Google Drive is great for sharing individual files, but grouping them together into folders is a great way to stay organized with your team. Sharing permissions can be little bit tricky with folders, so that’s something to be aware of before you start sharing sensitive information.

You can create a folder just like any other file in Google Drive, and can also apply the same sharing permissions as well. When you apply sharing permissions to a folder, it will override all of the existing sharing permissions of the contained files.

The best way to make sure all the files in a folder have the appropriate sharing permissions is to go in and change them individually. One of our favorite tricks is the ability to hide files within a folder. To do so, just share your folder with the members of your team, then open up the file and remove everyone who shouldn’t have access to it.

That way, whenever they open up the shared folder, they will only see the file that they have access to, and not the hidden file. This is a great way to organize information, while still making sure only the relevant parties have access to the correct files.

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3 thoughts on “Managing Shared Folders in Google Drive

  1. Derick Neel Reply

    “When you apply sharing permissions to a folder, it will override all of the existing sharing permissions of the contained files.”
    I’m not sure this is always true. We had a user leave the company and I had to go through and designate “Owners” for the files and folders left behind by him. The Owner-to-be already had Change permissions to the folder and files within. When I changed the main containing folder from “Change” to “Owner” the new owner only received ownership of the top folder. All of the files and folder below remained with the original user. I had to go through each folder and select all files within and change owner over and over again.
    This is something I had to be very careful with doing because when I eventually delete the original owner, any file that didn’t get transferred is going to be removed without anyone with Share permissions to those files knowing what happened.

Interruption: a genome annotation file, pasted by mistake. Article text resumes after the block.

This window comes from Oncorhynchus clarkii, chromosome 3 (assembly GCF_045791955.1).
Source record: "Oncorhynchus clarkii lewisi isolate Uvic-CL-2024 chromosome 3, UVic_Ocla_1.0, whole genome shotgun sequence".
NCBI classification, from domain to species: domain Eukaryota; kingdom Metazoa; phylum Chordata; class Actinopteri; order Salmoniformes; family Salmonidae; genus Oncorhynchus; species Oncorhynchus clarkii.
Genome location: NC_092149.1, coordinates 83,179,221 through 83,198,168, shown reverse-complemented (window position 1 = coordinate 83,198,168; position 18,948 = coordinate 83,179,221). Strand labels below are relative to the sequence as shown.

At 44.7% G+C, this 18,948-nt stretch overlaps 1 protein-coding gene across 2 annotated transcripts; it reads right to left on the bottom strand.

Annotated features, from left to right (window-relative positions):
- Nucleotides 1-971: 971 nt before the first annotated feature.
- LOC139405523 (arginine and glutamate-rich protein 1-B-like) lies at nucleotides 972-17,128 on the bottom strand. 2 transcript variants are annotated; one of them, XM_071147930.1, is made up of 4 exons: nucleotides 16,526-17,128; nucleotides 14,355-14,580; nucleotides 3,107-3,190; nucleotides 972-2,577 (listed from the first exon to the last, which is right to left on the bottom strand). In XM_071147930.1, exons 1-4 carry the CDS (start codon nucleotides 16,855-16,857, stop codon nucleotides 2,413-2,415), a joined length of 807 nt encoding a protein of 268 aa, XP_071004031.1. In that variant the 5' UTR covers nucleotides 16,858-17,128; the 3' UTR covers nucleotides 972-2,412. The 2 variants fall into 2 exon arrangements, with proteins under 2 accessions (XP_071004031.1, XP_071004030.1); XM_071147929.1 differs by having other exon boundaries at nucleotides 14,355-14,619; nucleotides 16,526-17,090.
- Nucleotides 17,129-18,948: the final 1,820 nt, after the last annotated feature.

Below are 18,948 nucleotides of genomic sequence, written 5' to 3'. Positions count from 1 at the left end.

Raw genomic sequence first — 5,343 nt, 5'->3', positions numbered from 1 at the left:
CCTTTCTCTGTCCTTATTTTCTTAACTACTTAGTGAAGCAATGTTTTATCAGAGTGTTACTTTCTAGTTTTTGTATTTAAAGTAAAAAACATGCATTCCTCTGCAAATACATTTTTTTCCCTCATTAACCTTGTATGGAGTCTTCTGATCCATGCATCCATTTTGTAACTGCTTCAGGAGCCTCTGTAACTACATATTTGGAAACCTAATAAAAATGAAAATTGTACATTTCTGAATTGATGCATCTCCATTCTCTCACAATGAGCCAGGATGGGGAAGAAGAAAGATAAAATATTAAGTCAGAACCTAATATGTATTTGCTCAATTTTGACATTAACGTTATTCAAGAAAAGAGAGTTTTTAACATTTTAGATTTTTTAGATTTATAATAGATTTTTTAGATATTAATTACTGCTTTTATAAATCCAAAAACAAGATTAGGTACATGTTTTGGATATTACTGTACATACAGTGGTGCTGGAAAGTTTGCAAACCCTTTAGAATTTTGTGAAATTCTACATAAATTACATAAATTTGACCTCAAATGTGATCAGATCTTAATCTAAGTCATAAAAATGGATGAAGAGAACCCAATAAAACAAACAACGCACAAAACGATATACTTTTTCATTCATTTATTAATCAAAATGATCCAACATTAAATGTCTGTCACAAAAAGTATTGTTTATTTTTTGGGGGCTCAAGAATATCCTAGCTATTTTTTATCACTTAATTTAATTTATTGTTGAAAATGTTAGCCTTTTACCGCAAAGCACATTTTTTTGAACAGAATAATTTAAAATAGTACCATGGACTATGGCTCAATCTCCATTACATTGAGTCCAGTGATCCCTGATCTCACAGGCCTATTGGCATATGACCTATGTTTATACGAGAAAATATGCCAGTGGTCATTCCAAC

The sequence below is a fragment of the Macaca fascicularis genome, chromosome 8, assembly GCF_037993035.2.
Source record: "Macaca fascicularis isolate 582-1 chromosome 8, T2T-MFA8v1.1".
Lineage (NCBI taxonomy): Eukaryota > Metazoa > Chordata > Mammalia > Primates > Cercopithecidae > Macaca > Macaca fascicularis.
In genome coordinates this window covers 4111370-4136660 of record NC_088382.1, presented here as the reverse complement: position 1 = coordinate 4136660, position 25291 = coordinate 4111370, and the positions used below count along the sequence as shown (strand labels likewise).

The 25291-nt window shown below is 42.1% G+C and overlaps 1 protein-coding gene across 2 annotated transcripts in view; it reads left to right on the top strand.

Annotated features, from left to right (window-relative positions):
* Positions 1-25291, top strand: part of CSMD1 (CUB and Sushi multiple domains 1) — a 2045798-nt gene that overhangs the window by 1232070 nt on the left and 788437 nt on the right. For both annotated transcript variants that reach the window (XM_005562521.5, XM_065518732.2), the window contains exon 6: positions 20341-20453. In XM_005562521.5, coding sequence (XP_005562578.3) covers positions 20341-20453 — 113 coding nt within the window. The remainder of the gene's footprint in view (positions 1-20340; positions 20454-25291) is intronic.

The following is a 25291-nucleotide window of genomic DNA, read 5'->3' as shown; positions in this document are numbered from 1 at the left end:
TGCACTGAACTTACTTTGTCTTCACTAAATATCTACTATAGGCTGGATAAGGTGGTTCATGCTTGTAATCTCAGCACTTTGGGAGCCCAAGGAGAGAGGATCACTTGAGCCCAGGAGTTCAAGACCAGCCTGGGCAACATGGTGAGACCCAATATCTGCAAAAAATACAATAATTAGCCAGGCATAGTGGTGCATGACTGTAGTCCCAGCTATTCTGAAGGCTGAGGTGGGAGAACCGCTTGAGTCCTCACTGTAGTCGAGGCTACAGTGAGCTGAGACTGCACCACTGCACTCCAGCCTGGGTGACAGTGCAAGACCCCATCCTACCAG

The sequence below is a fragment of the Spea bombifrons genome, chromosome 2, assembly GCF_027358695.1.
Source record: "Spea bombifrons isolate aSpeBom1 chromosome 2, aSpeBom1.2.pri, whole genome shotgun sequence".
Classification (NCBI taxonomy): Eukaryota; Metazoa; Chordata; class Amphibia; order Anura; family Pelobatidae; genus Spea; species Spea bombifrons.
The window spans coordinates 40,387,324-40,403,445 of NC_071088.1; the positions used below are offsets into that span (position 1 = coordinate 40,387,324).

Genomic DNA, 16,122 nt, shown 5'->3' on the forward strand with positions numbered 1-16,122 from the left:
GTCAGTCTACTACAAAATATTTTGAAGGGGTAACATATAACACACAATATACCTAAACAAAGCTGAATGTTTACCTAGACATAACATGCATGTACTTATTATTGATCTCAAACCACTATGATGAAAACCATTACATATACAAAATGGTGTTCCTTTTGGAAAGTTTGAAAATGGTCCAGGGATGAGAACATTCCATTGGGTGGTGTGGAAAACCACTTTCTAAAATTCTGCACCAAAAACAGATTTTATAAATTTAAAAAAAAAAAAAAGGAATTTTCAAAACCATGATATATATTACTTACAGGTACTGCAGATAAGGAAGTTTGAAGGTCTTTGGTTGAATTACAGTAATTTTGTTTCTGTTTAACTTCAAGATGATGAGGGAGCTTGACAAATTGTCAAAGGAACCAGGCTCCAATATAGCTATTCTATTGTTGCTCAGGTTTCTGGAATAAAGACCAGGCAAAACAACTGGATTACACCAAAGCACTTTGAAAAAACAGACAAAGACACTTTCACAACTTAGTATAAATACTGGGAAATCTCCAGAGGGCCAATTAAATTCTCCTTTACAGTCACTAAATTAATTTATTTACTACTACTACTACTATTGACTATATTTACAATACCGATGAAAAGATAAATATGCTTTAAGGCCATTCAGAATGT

2. Bob Buchko Reply

    Hi Derick, unfortunately, Ownership is not really a share permission, even though it is set via the Share menu. As you’ve already seen, it will only be applied to the specific item (folder or file) you’re editing. If you want to transfer the entire contents of one user’s Drive to another’s, you can do this via the Admin Panel. Go to Google Apps > Drive > Transfer ownership. Make sure the destination account has enough storage space to accommodate all files. Otherwise both accounts will get an error via email and you’ll need to clear some space and start again.

    As for other permissions, folder permissions will always be ADDED to existing permissions unless there’s a conflict. So, if I share a file at view level with Steve, and then I add the file to a folder that I’ve given Mary edit permission to, then the file’s share permissions will show both Steve (view) and Mary (edit).

    However, if I share a file at view level with Steve, and then I add the file to a folder that I’ve given STEVE edit permission to, the highest permission level will override the other. Steve will now be able to edit the file.

    I go into more detail here:

    Hope this helps!

  3. Bill Reply

    I’m a little confused – you seem to contradict yourself, could you clarify please?

    You note that setting permissions on a folder overrides the permissions present on files within the folder.

    You then note that to hide a file within the folder to go to that file and remove individuals.

    These statements seem to contradict each other. The latter would override the former, yet you’ve said the former overrides the latter.

    Is it possible that what you mean is … the last set permissions, be it folder or file, overrides the other?

    Which would say that your statements above don’t actually contradict … until the folder permissions are changed?

    e.g. Set as you note, then add permissions for another person at the folder level – will the so called hidden files become unhidden?


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